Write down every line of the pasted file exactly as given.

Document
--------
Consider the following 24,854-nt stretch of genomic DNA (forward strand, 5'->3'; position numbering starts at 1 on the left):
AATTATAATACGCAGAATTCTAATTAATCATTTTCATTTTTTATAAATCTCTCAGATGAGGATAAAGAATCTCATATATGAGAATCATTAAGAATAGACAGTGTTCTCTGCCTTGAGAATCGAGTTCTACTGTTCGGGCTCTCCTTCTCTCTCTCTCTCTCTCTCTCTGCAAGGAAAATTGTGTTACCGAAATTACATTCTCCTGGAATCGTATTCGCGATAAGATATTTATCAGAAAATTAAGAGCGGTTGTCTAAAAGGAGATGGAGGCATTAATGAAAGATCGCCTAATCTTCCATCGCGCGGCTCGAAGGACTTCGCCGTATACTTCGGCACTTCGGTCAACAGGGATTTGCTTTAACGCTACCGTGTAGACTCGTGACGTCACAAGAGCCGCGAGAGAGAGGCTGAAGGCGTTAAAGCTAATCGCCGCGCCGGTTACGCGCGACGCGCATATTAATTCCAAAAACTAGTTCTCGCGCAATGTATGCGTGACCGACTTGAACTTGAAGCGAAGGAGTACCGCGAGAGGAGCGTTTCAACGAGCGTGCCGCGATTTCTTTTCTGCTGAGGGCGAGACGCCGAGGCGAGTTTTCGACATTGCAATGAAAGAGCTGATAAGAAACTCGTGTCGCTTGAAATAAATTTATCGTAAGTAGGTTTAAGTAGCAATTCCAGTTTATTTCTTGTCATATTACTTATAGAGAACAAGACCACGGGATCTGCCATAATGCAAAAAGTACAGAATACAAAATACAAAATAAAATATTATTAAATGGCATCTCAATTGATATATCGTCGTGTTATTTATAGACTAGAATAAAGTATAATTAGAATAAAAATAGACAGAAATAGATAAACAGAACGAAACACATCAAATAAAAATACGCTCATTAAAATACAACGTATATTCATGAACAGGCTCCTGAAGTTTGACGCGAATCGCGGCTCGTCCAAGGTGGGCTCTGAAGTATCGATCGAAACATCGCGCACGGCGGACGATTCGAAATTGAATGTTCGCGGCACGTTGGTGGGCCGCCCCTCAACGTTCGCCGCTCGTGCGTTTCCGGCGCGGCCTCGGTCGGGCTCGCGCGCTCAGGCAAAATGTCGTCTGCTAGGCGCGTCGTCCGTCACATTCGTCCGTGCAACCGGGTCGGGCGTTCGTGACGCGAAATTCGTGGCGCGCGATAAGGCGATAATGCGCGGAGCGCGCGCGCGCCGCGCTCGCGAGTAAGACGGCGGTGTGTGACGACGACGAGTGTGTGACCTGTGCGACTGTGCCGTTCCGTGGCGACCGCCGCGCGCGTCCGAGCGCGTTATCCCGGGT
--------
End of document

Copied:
Consider the following 24,854-nt stretch of genomic DNA (forward strand, 5'->3'; position numbering starts at 1 on the left):
AATTATAATACGCAGAATTCTAATTAATCATTTTCATTTTTTATAAATCTCTCAGATGAGGATAAAGAATCTCATATATGAGAATCATTAAGAATAGACAGTGTTCTCTGCCTTGAGAATCGAGTTCTACTGTTCGGGCTCTCCTTCTCTCTCTCTCTCTCTCTCTCTGCAAGGAAAATTGTGTTACCGAAATTACATTCTCCTGGAATCGTATTCGCGATAAGATATTTATCAGAAAATTAAGAGCGGTTGTCTAAAAGGAGATGGAGGCATTAATGAAAGATCGCCTAATCTTCCATCGCGCGGCTCGAAGGACTTCGCCGTATACTTCGGCACTTCGGTCAACAGGGATTTGCTTTAACGCTACCGTGTAGACTCGTGACGTCACAAGAGCCGCGAGAGAGAGGCTGAAGGCGTTAAAGCTAATCGCCGCGCCGGTTACGCGCGACGCGCATATTAATTCCAAAAACTAGTTCTCGCGCAATGTATGCGTGACCGACTTGAACTTGAAGCGAAGGAGTACCGCGAGAGGAGCGTTTCAACGAGCGTGCCGCGATTTCTTTTCTGCTGAGGGCGAGACGCCGAGGCGAGTTTTCGACATTGCAATGAAAGAGCTGATAAGAAACTCGTGTCGCTTGAAATAAATTTATCGTAAGTAGGTTTAAGTAGCAATTCCAGTTTATTTCTTGTCATATTACTTATAGAGAACAAGACCACGGGATCTGCCATAATGCAAAAAGTACAGAATACAAAATACAAAATAAAATATTATTAAATGGCATCTCAATTGATATATCGTCGTGTTATTTATAGACTAGAATAAAGTATAATTAGAATAAAAATAGACAGAAATAGATAAACAGAACGAAACACATCAAATAAAAATACGCTCATTAAAATACAACGTATATTCATGAACAGGCTCCTGAAGTTTGACGCGAATCGCGGCTCGTCCAAGGTGGGCTCTGAAGTATCGATCGAAACATCGCGCACGGCGGACGATTCGAAATTGAATGTTCGCGGCACGTTGGTGGGCCGCCCCTCAACGTTCGCCGCTCGTGCGTTTCCGGCGCGGCCTCGGTCGGGCTCGCGCGCTCAGGCAAAATGTCGTCTGCTAGGCGCGTCGTCCGTCACATTCGTCCGTGCAACCGGGTCGGGCGTTCGTGACGCGAAATTCGTGGCGCGCGATAAGGCGATAATGCGCGGAGCGCGCGCGCGCCGCGCTCGCGAGTAAGACGGCGGTGTGTGACGACGACGAGTGTGTGACCTGTGCGACTGTGCCGTTCCGTGGCGACCGCCGCGCGCGTCCGAGCGCGTTATCCCGGGT